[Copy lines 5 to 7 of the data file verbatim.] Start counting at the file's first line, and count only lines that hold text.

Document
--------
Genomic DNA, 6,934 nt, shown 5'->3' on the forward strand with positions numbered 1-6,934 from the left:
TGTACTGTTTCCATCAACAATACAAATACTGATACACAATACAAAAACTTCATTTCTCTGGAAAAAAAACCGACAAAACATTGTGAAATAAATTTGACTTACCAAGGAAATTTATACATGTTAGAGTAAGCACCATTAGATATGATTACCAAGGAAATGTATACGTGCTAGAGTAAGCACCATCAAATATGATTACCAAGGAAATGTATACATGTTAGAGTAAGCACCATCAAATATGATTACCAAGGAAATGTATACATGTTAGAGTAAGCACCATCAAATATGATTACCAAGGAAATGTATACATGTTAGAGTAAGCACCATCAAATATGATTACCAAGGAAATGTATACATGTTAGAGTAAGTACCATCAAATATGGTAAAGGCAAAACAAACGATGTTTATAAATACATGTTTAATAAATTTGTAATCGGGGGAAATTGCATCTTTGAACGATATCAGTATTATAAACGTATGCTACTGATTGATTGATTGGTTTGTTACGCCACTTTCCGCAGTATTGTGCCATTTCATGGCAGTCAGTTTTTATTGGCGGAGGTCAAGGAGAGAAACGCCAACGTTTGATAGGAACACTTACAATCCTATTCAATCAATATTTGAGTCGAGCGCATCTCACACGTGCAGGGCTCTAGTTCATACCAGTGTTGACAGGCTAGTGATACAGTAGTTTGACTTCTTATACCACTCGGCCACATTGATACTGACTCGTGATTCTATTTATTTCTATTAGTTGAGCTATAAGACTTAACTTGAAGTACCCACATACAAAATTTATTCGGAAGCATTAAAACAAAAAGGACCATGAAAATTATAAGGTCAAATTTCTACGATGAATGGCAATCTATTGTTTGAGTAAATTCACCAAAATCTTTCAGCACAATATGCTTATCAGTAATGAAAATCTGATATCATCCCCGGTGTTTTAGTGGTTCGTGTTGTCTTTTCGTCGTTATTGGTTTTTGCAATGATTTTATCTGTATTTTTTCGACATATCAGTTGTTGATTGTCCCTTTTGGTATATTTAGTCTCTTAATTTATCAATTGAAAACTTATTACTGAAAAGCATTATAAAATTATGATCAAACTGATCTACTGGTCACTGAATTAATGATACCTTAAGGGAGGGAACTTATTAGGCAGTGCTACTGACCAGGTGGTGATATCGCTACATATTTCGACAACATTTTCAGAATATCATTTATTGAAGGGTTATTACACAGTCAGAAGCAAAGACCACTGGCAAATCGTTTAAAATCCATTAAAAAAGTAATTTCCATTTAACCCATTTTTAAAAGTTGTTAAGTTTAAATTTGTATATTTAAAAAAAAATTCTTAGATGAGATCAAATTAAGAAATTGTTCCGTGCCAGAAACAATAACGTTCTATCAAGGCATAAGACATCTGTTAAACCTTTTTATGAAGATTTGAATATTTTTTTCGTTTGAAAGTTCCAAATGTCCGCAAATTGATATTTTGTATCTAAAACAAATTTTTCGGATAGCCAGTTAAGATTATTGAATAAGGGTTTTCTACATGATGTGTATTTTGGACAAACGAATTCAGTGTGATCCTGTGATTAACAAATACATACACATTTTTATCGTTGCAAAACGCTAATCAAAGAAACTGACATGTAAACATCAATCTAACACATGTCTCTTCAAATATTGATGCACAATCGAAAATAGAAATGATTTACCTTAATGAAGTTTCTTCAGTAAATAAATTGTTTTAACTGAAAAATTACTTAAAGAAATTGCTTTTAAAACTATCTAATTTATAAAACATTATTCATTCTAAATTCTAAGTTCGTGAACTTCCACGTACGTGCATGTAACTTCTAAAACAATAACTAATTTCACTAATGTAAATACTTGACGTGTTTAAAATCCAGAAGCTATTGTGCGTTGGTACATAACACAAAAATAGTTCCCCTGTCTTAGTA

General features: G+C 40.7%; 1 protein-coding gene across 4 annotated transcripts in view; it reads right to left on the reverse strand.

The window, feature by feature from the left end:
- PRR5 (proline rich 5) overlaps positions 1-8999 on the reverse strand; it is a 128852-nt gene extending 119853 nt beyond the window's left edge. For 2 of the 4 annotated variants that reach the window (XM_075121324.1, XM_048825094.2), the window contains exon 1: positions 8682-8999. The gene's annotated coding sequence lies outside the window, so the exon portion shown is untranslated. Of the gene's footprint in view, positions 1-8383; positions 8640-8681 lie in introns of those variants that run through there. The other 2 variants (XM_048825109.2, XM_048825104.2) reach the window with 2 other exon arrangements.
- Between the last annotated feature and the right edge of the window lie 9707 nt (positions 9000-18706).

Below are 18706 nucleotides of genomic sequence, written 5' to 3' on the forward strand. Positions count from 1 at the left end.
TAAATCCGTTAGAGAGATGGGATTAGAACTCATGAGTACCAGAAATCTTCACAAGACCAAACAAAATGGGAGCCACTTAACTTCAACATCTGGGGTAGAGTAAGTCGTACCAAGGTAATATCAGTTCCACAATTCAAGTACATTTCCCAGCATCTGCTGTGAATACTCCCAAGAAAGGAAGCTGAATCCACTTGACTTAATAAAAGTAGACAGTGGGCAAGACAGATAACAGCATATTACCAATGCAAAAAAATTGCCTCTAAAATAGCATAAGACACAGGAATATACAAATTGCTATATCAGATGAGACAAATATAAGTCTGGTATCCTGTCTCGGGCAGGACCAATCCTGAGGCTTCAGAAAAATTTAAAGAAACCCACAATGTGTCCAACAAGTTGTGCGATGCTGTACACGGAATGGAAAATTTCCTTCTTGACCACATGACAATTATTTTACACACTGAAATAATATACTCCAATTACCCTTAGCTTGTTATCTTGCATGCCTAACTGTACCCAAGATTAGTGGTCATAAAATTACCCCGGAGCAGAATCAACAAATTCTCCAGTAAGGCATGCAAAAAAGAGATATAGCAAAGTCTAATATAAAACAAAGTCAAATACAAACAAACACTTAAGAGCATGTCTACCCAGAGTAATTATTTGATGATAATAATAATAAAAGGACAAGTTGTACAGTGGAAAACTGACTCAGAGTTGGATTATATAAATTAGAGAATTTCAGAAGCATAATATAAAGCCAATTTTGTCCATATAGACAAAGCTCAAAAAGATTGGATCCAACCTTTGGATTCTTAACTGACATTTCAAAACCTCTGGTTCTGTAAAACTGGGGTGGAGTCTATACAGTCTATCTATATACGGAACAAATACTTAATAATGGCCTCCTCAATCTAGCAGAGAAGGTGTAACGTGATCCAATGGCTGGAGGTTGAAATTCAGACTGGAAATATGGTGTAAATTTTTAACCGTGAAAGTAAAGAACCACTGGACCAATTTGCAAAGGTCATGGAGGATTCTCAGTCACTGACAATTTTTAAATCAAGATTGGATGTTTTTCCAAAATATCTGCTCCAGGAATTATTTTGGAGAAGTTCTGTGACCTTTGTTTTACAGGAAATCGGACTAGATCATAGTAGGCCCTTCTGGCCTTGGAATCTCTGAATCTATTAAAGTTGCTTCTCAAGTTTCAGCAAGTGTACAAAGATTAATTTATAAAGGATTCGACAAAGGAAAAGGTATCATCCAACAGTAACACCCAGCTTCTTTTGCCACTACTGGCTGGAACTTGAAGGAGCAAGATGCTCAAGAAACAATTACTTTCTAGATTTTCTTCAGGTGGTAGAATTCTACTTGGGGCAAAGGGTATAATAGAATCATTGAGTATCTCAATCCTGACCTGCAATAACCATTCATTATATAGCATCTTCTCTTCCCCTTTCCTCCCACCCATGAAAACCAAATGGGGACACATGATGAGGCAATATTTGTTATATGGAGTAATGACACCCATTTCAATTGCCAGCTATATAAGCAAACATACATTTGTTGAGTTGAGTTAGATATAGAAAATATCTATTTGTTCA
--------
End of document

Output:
- PRR5 (proline rich 5) overlaps positions 1-8999 on the reverse strand; it is a 128852-nt gene extending 119853 nt beyond the window's left edge. For 2 of the 4 annotated variants that reach the window (XM_075121324.1, XM_048825094.2), the window contains exon 1: positions 8682-8999. The gene's annotated coding sequence lies outside the window, so the exon portion shown is untranslated. Of the gene's footprint in view, positions 1-8383; positions 8640-8681 lie in introns of those variants that run through there. The other 2 variants (XM_048825109.2, XM_048825104.2) reach the window with 2 other exon arrangements.
- Between the last annotated feature and the right edge of the window lie 9707 nt (positions 9000-18706).

Below are 18706 nucleotides of genomic sequence, written 5' to 3' on the forward strand. Positions count from 1 at the left end.